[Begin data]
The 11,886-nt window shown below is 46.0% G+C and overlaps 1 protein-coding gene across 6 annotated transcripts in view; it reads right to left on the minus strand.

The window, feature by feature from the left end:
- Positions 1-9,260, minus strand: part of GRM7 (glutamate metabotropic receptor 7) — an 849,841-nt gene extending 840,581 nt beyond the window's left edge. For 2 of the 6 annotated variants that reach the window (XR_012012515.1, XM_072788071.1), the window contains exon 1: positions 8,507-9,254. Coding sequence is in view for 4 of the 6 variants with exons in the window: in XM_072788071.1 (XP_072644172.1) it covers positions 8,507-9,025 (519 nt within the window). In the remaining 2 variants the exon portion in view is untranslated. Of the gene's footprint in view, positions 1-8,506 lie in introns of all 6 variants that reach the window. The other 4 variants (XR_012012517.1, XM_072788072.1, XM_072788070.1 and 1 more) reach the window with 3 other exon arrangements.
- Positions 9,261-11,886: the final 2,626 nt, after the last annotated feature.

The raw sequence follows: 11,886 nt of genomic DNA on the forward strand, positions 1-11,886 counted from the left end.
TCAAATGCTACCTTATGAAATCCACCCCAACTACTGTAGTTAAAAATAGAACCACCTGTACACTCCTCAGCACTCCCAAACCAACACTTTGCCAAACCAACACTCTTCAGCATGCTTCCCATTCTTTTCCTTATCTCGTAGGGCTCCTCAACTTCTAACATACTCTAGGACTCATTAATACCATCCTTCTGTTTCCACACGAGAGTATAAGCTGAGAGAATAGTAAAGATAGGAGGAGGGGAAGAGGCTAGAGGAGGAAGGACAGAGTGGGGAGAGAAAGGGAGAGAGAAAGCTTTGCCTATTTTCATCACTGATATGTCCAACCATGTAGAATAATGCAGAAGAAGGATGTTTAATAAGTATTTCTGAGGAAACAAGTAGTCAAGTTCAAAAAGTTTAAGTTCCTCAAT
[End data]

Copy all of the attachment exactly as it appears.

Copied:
The 11,886-nt window shown below is 46.0% G+C and overlaps 1 protein-coding gene across 6 annotated transcripts in view; it reads right to left on the minus strand.

The window, feature by feature from the left end:
- Positions 1-9,260, minus strand: part of GRM7 (glutamate metabotropic receptor 7) — an 849,841-nt gene extending 840,581 nt beyond the window's left edge. For 2 of the 6 annotated variants that reach the window (XR_012012515.1, XM_072788071.1), the window contains exon 1: positions 8,507-9,254. Coding sequence is in view for 4 of the 6 variants with exons in the window: in XM_072788071.1 (XP_072644172.1) it covers positions 8,507-9,025 (519 nt within the window). In the remaining 2 variants the exon portion in view is untranslated. Of the gene's footprint in view, positions 1-8,506 lie in introns of all 6 variants that reach the window. The other 4 variants (XR_012012517.1, XM_072788072.1, XM_072788070.1 and 1 more) reach the window with 3 other exon arrangements.
- Positions 9,261-11,886: the final 2,626 nt, after the last annotated feature.

The raw sequence follows: 11,886 nt of genomic DNA on the forward strand, positions 1-11,886 counted from the left end.
TCAAATGCTACCTTATGAAATCCACCCCAACTACTGTAGTTAAAAATAGAACCACCTGTACACTCCTCAGCACTCCCAAACCAACACTTTGCCAAACCAACACTCTTCAGCATGCTTCCCATTCTTTTCCTTATCTCGTAGGGCTCCTCAACTTCTAACATACTCTAGGACTCATTAATACCATCCTTCTGTTTCCACACGAGAGTATAAGCTGAGAGAATAGTAAAGATAGGAGGAGGGGAAGAGGCTAGAGGAGGAAGGACAGAGTGGGGAGAGAAAGGGAGAGAGAAAGCTTTGCCTATTTTCATCACTGATATGTCCAACCATGTAGAATAATGCAGAAGAAGGATGTTTAATAAGTATTTCTGAGGAAACAAGTAGTCAAGTTCAAAAAGTTTAAGTTCCTCAAT